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529 Plan vs. Custodial Account: Which College Savings Plan is Best for You?

529 vs custodial account

With student loan debt now exceeding one trillion dollars, many families are making a concerted effort to beef up their college savings so their kids aren’t carrying a heavy debt burden when they graduate. But the rising cost of college is making this more and more difficult.

According to the College Board, the 10-year historical rate of increase in college tuition of about 5 percent is more than double the general rate of inflation, which is around 2 percent. And the College Board estimates that the total cost of sending a child who is born this year to college when he or she turns 18 could be more than $222,000. This is the estimated cost for an in-state public university — a private university could cost at least twice this much.

There is some good news on the college savings front. According to How America Saves for College, a report prepared by Sallie Mae, almost two-thirds of families with kids under 18 years old are actively saving money for college. 

Two of the most popular college savings vehicles for these families are Section 529 plans and custodial accounts. However, there is confusion among some parents about the differences between these tools and their advantages and disadvantages. Following is an explanation of each, including their pros and cons.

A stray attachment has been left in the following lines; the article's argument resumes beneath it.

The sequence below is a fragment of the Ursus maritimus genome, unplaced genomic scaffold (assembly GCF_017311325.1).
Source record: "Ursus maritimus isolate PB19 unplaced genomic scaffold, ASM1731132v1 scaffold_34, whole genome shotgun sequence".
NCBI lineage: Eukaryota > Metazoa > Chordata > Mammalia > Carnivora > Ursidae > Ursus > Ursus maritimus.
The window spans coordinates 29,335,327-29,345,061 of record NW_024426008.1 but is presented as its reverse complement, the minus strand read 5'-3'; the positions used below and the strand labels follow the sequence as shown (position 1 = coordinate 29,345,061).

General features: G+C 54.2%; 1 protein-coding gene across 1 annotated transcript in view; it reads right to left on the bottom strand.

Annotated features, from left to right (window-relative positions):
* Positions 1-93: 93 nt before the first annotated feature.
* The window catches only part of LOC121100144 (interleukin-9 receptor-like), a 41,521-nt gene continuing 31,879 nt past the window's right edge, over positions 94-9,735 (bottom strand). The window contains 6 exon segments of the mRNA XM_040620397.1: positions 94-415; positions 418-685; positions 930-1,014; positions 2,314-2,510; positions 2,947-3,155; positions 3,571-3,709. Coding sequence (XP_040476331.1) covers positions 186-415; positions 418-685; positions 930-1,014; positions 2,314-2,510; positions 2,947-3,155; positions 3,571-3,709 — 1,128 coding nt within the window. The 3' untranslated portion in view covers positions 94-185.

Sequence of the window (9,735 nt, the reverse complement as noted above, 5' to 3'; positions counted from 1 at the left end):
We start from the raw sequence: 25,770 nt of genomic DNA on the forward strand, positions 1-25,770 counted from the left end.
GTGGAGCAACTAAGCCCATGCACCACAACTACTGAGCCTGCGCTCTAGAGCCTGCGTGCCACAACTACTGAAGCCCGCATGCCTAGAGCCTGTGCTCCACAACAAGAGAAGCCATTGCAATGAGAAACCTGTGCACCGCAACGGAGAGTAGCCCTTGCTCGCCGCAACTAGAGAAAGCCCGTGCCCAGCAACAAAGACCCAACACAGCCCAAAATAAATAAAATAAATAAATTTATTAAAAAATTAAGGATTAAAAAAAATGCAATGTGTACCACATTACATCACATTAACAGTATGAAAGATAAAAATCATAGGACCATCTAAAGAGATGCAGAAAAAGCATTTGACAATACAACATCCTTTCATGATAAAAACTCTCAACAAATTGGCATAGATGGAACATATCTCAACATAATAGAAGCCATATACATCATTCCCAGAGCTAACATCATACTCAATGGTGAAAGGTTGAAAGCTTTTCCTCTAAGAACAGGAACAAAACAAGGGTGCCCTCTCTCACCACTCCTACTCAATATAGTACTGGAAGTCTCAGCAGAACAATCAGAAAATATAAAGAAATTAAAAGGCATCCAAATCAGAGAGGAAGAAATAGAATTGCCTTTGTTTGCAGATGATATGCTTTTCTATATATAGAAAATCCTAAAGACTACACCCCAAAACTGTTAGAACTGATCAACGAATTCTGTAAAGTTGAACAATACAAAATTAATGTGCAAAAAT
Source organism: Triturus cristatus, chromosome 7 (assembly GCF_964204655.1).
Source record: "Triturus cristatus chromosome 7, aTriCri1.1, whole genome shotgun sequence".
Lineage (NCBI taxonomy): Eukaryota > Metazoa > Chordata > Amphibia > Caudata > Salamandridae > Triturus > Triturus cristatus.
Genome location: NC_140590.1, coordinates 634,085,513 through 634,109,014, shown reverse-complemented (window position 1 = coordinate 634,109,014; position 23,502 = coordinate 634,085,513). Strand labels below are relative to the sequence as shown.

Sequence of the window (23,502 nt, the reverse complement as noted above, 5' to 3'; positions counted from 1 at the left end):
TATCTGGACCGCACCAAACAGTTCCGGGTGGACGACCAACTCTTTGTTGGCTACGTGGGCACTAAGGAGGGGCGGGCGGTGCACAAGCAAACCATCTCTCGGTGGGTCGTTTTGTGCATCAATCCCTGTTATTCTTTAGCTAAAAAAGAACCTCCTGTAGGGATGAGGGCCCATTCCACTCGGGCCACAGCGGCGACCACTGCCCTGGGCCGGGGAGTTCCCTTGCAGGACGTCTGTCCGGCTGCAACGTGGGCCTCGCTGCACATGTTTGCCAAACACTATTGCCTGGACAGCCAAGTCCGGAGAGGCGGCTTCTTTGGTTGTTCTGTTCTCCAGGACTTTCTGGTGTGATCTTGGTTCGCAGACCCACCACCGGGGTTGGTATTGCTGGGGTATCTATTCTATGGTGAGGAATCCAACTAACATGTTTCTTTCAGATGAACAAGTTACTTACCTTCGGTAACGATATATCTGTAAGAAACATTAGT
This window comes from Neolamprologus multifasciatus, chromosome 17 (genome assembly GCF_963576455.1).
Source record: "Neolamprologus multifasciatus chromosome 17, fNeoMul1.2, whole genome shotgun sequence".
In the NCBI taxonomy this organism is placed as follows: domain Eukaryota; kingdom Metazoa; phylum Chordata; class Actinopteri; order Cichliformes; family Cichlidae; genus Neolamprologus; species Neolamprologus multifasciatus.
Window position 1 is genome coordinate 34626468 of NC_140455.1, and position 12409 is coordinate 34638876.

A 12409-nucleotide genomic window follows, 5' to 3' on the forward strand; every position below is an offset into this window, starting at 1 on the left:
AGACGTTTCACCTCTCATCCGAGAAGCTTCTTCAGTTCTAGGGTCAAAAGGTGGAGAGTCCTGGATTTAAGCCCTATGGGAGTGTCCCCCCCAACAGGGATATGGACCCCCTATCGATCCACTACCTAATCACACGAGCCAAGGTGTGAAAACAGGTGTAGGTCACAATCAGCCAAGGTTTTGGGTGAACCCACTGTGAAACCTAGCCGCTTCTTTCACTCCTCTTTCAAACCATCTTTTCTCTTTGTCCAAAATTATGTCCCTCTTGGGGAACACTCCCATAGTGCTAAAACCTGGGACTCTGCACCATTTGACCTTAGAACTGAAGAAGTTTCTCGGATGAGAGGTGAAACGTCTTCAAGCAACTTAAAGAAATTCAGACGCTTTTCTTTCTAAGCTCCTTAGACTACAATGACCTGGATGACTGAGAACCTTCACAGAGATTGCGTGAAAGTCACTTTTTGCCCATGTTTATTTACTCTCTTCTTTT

529 Plans: Tax and Other Advantages

Section 529 plans are sponsored by states. With prepaid tuition plans, you purchase an amount of future tuition at current prices, which are probably much lower than future prices. With investment savings plans, you can attempt to earn market returns on your college savings by investing your money in stocks, bonds, ETFs and mutual funds.

One of the main attractions of 529 plans is their generous tax benefits. While 529 plans are funded with after-tax money, investments grow on a tax-deferred basis and withdrawals are made tax- and penalty-free as long as funds are used to pay for qualified education expenses. These typically include college tuition and fees, textbooks, and room and board. In some states, residents can also fully or partially deduct plan contributions for state income tax purposes.

529 plans also feature high total contribution limits that vary by state. For example, the limit in Missouri is $325,000 while the limit in Kansas is $418,000 and the limit in Georgia is $235,000. 529 plans offer flexibility in case a child decides not to attend college or receives scholarships. The money can be used by another qualifying family member, such as a sibling, or you can even use the money to go back to school yourself.

There may also be financial aid benefits associated with 529 plans. These funds are classified as parental assets, of which only 5.64% are considered when calculating the Expected Family Contribution (EFC) toward college expenses. Conversely, 20% of a child’s assets are considered in the EFC calculation.